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There are many ways strength and conditioning coaches can monitor athletes readiness or fatigue levels. Force plates and vertical jumps and grip strength measures for objective data. And subjective methods like daily questionnaires and rate of perceived exertion (RPE) scales. Tracking fatigue with VBT is a growing area of research too. Deviations from an individual’s baseline on any given day can dictate the need of the training load or volume for that day to fluctuate up or down.

The main reason to check athlete readiness in a weight room is to assess that fatigue and understand how a program may need to be altered to accommodate it. Knowing this we must take it upon ourselves to make sure we are prescribing the most accurate training load and volume we can to our athletes. That way we may decrease the incidence of overtraining or under training.



To follow up on our post of impacting on-field performance, we wanted to have this post focus on performance and assessment within the weight room. Velocity based training can help assess fatigue both in-sessions and by a separate assessment. There are two considerations for the best way to assess fatigue with VBT:


  1. Consistency is key! You will need to gather consistent data for each athlete to understand when they are ready to go, fatigued, or in danger of overtraining. The only way to do this is by tracking it consistently
  2. Jump squats are the quickest way to implement testing. Not only will you get real time feedback for how fatigued an athlete is, but this is stored in the cloud. In this way you can track longitudinal data to understand deviations from the baseline. And as a bonus you’ll get a quick explosive movement in pre-lift.


We recommend a dowel or barbell squat jump depending on the training age of the athlete. One attempt, three jumps, and then make your assessment and get to lifting.


Readiness assessments can also take place during the lift. If an athlete is consistently underperforming on their set velocity with a weight they typically can do, it is likely that they are fatigued and you can assess that during the lift in real time.


One of the biggest benefits of an objective data output is how quick and easy it is to understand athlete performance capabilities daily. Tracked over time, you get a really good understanding of readiness and fatigue, and can use that data in conjunction with on-field training plans to program effectively. In this way we can prevent overtraining and injury and continually improve athlete performance. This is true for both in the weight room and on the field of play.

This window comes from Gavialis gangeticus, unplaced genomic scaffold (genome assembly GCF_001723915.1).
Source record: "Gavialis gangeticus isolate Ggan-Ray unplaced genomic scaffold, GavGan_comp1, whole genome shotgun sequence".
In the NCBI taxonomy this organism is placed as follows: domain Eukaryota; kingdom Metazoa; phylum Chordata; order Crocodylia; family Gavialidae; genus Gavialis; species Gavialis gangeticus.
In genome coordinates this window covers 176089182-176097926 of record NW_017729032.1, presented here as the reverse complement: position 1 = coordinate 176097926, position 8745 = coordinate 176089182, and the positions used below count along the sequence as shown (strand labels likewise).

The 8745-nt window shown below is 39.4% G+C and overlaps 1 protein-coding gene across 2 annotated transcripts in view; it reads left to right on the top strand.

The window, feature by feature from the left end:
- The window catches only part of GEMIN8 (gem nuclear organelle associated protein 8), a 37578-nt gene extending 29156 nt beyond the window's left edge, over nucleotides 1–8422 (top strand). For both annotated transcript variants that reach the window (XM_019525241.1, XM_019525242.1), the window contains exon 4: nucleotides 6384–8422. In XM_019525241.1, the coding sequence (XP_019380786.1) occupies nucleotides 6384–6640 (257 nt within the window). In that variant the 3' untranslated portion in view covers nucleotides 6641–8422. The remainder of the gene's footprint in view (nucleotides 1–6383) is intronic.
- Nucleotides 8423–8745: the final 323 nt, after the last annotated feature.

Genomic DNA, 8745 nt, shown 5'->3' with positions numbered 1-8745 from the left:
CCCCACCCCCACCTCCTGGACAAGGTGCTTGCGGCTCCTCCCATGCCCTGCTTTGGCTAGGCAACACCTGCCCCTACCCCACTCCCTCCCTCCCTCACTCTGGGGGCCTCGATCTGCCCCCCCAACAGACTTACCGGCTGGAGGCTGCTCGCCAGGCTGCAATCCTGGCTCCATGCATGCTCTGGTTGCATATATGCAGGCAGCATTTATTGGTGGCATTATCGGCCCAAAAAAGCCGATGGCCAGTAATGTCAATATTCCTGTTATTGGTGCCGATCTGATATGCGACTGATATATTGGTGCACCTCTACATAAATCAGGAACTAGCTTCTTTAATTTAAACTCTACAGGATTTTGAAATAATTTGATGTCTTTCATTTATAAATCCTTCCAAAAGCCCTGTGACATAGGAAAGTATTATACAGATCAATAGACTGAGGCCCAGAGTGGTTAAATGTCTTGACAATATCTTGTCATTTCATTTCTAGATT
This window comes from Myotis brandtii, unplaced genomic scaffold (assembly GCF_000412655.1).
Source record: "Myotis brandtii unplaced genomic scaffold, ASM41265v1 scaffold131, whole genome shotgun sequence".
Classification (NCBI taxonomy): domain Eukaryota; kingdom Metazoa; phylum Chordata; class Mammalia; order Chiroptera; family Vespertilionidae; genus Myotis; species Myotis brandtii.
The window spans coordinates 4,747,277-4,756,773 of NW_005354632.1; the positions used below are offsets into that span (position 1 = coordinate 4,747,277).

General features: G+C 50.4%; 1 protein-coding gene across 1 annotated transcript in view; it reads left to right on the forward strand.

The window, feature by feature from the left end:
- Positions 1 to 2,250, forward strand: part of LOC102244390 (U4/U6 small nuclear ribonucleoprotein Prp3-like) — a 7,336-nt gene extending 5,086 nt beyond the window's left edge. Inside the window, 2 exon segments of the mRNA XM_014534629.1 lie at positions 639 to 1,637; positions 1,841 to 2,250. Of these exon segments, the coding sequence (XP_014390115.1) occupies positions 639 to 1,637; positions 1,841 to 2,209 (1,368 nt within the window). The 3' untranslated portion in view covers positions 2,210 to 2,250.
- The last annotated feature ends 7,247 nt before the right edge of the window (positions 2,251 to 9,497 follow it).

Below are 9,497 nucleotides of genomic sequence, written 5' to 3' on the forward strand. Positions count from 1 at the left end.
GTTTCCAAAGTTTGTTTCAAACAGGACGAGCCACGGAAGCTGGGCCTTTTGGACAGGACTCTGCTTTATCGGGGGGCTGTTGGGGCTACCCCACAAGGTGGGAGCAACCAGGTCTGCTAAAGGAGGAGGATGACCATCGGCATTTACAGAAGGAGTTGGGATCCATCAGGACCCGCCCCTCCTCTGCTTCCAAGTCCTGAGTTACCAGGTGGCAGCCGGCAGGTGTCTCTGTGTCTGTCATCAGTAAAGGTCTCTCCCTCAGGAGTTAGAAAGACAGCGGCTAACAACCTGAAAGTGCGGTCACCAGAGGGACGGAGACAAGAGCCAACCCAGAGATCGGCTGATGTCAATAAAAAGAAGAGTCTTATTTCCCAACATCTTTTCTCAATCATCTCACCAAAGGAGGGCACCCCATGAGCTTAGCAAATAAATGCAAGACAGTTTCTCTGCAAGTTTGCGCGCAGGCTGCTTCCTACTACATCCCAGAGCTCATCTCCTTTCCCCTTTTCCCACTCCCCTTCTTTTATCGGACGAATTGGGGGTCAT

Keep checking back for more velocity based training content, tips, tricks, and tools. And don’t forget to follow us on Twitter , Instagram and LinkedIn and like us on Facebook . And more on our YouTube Page!



  1. Micklewright D, Gibson ASC, Gladwell V, Salman AA. “Development and Validity of the Rating-of-Fatigue Scale.” Sports Medicine. March 2017.
  2. Thorpe, R. T., Atkinson, G., Drust, B., & Gregson, W. (2017). Monitoring fatigue status in elite team-sport athletes: Implications for practice. International Journal of Sports Physiology and Performance, 12, 27–34.
  3. Taylor, J. L., Amann, M., Duchateau, J., Meeusen, R., & Rice, C. L. (2016). Neural contributions to muscle fatigue: From the brain to the muscle and back again. Medicine and Science in Sports and Exercise.
  4. Sánchez-Medina, L., & González-Badillo, J. J. (2011). Velocity loss as an indicator of neuromuscular fatigue during resistance training. Medicine and Science in Sports and Exercise, 43(9), 1725–1734.
  5. Spiteri, T., Nimphius, S., Wolski, A., & Bird, S. (2013). Monitoring neuromuscular fatigue in female basketball players across training and game performance. Journal of Australian Strength and Conditioning, 21(S2), 73–74.